A Pattern Language by Christopher Alexander, Sara Ishikawa and Murray Silverstein with Max Jacobsen, Ingrid Fiksdahl-King and Shlomo Angel is a fat book of architectural recipes published in 1977. It’s been sitting on my desk for the last couple of months and I've been dipping into it occasionally.
The book is arranged as a numbered and cross-referenced collection of design patterns. Each attempts to offer a general prescription for a specific design problem or architectural situation, and is then cross-linked (by name and number) to other related patterns.
I've been interested in A Pattern Language because of how it was adopted as a design manual by Bay Area computer programmers 10 years after it was published. The modular, collective and networked structure of the book makes a lot of sense in the context of object-oriented computer programming and code libraries. Still, I'm sure what interested me more than anything else was the transposition of one body of specialised knowledge into another field. We learn just by moving things from here to there.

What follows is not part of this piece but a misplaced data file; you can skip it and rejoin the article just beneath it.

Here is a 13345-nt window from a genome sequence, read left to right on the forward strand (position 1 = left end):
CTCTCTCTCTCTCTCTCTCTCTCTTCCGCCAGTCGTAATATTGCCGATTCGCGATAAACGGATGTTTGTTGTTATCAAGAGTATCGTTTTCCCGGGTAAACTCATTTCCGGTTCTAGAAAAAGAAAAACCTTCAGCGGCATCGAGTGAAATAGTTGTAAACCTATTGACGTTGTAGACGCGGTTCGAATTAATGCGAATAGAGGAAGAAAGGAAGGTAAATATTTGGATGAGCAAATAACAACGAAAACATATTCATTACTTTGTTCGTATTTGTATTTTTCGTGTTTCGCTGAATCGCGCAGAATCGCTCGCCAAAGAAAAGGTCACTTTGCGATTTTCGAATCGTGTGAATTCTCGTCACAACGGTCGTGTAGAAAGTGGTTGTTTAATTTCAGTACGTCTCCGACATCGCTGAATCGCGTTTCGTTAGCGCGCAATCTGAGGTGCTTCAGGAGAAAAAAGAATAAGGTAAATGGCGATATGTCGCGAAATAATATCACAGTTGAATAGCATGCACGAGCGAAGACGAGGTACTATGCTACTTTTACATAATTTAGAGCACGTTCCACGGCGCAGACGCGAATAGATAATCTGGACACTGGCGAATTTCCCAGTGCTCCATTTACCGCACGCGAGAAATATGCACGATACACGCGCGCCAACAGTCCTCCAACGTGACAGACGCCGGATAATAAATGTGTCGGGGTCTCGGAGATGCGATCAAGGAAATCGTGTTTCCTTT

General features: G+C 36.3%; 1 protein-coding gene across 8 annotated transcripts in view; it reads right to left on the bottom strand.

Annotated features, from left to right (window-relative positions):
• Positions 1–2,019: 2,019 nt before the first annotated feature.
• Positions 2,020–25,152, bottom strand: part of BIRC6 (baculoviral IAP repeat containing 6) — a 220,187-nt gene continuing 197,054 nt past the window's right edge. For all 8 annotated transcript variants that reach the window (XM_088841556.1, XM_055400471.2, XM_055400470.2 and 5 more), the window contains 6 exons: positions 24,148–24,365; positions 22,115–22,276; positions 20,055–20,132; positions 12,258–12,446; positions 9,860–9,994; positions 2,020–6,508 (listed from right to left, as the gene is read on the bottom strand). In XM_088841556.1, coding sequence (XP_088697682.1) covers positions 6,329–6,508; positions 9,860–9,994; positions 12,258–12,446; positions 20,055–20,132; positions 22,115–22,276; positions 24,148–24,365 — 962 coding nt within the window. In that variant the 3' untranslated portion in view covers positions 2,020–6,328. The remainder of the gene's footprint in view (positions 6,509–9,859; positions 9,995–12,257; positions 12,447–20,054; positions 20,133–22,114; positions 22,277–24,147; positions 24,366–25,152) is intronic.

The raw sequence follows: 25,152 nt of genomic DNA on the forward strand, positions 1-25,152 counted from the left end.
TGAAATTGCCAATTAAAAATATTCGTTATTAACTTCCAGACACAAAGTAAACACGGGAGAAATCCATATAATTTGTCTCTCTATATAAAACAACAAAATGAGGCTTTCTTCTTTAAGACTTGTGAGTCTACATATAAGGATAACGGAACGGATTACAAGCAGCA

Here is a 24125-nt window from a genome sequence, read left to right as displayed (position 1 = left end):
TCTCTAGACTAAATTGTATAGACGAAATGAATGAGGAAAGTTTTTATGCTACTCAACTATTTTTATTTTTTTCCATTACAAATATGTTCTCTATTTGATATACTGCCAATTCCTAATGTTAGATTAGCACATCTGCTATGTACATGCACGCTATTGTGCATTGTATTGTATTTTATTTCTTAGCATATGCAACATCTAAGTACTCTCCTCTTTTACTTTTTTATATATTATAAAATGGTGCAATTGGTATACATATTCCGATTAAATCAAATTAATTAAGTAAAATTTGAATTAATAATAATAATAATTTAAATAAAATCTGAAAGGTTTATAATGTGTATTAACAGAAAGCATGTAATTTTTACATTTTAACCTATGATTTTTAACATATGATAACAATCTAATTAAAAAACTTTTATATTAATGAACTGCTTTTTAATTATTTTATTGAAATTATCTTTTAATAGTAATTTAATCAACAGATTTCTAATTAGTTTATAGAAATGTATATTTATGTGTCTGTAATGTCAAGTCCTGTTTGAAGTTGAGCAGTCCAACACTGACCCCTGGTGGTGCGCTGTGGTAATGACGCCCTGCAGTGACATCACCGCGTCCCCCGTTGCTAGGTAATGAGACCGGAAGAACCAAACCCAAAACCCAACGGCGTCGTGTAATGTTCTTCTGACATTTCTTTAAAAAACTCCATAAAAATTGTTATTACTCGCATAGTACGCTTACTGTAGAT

I originally had it out to share with my 14-year-old daughter in our regular ‘computer programming with dad’ classes that we’ve been convening twice weekly over an extended lockdown period in New York this spring. Of course, I learned something about the book in order to talk to her about it. Perusing the open book on my desk just now it reminds me that the best education is the one that we assemble bit by bit, just by getting on with other things.
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